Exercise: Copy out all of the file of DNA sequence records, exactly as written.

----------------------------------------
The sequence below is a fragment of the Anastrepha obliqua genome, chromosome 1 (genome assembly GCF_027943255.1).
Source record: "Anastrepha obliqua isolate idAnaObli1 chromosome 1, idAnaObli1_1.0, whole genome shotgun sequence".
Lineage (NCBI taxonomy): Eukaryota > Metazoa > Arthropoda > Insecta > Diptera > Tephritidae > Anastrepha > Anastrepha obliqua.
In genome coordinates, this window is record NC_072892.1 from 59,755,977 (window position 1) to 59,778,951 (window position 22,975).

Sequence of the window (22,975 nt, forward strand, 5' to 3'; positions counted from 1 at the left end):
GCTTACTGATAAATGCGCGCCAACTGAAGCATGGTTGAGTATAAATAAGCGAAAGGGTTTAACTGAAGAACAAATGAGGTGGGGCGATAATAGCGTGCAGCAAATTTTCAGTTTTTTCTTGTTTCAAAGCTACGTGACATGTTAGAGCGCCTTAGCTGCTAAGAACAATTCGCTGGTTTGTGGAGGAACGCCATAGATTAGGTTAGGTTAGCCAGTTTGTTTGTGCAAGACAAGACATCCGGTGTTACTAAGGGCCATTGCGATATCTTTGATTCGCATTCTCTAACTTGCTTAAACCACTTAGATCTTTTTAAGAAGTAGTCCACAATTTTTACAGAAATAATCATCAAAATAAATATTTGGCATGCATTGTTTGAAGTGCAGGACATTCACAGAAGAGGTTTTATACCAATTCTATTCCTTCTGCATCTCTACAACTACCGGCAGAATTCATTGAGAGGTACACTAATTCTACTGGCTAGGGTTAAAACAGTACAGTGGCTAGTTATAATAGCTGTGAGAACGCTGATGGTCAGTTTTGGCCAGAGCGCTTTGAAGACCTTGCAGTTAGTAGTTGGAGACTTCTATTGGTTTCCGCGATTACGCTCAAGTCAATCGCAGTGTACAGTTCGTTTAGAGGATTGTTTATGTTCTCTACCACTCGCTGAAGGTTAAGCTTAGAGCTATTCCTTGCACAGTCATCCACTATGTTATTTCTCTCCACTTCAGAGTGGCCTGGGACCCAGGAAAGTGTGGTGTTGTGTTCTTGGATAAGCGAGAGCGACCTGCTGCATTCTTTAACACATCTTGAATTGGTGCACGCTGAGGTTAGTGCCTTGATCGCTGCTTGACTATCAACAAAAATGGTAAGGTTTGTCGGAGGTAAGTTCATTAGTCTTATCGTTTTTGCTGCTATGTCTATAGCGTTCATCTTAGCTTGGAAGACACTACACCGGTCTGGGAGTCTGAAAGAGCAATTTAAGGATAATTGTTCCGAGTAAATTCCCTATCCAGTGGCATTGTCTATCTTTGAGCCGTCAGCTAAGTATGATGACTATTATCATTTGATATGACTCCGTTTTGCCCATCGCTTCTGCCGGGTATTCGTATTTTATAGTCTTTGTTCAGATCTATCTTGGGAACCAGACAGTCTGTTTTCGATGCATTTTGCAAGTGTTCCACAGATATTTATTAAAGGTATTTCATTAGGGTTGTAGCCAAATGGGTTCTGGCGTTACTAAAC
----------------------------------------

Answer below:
The sequence below is a fragment of the Anastrepha obliqua genome, chromosome 1 (genome assembly GCF_027943255.1).
Source record: "Anastrepha obliqua isolate idAnaObli1 chromosome 1, idAnaObli1_1.0, whole genome shotgun sequence".
Lineage (NCBI taxonomy): Eukaryota > Metazoa > Arthropoda > Insecta > Diptera > Tephritidae > Anastrepha > Anastrepha obliqua.
In genome coordinates, this window is record NC_072892.1 from 59,755,977 (window position 1) to 59,778,951 (window position 22,975).

Sequence of the window (22,975 nt, forward strand, 5' to 3'; positions counted from 1 at the left end):
GCTTACTGATAAATGCGCGCCAACTGAAGCATGGTTGAGTATAAATAAGCGAAAGGGTTTAACTGAAGAACAAATGAGGTGGGGCGATAATAGCGTGCAGCAAATTTTCAGTTTTTTCTTGTTTCAAAGCTACGTGACATGTTAGAGCGCCTTAGCTGCTAAGAACAATTCGCTGGTTTGTGGAGGAACGCCATAGATTAGGTTAGGTTAGCCAGTTTGTTTGTGCAAGACAAGACATCCGGTGTTACTAAGGGCCATTGCGATATCTTTGATTCGCATTCTCTAACTTGCTTAAACCACTTAGATCTTTTTAAGAAGTAGTCCACAATTTTTACAGAAATAATCATCAAAATAAATATTTGGCATGCATTGTTTGAAGTGCAGGACATTCACAGAAGAGGTTTTATACCAATTCTATTCCTTCTGCATCTCTACAACTACCGGCAGAATTCATTGAGAGGTACACTAATTCTACTGGCTAGGGTTAAAACAGTACAGTGGCTAGTTATAATAGCTGTGAGAACGCTGATGGTCAGTTTTGGCCAGAGCGCTTTGAAGACCTTGCAGTTAGTAGTTGGAGACTTCTATTGGTTTCCGCGATTACGCTCAAGTCAATCGCAGTGTACAGTTCGTTTAGAGGATTGTTTATGTTCTCTACCACTCGCTGAAGGTTAAGCTTAGAGCTATTCCTTGCACAGTCATCCACTATGTTATTTCTCTCCACTTCAGAGTGGCCTGGGACCCAGGAAAGTGTGGTGTTGTGTTCTTGGATAAGCGAGAGCGACCTGCTGCATTCTTTAACACATCTTGAATTGGTGCACGCTGAGGTTAGTGCCTTGATCGCTGCTTGACTATCAACAAAAATGGTAAGGTTTGTCGGAGGTAAGTTCATTAGTCTTATCGTTTTTGCTGCTATGTCTATAGCGTTCATCTTAGCTTGGAAGACACTACACCGGTCTGGGAGTCTGAAAGAGCAATTTAAGGATAATTGTTCCGAGTAAATTCCCTATCCAGTGGCATTGTCTATCTTTGAGCCGTCAGCTAAGTATGATGACTATTATCATTTGATATGACTCCGTTTTGCCCATCGCTTCTGCCGGGTATTCGTATTTTATAGTCTTTGTTCAGATCTATCTTGGGAACCAGACAGTCTGTTTTCGATGCATTTTGCAAGTGTTCCACAGATATTTATTAAAGGTATTTCATTAGGGTTGTAGCCAAATGGGTTCTGGCGTTACTAAAC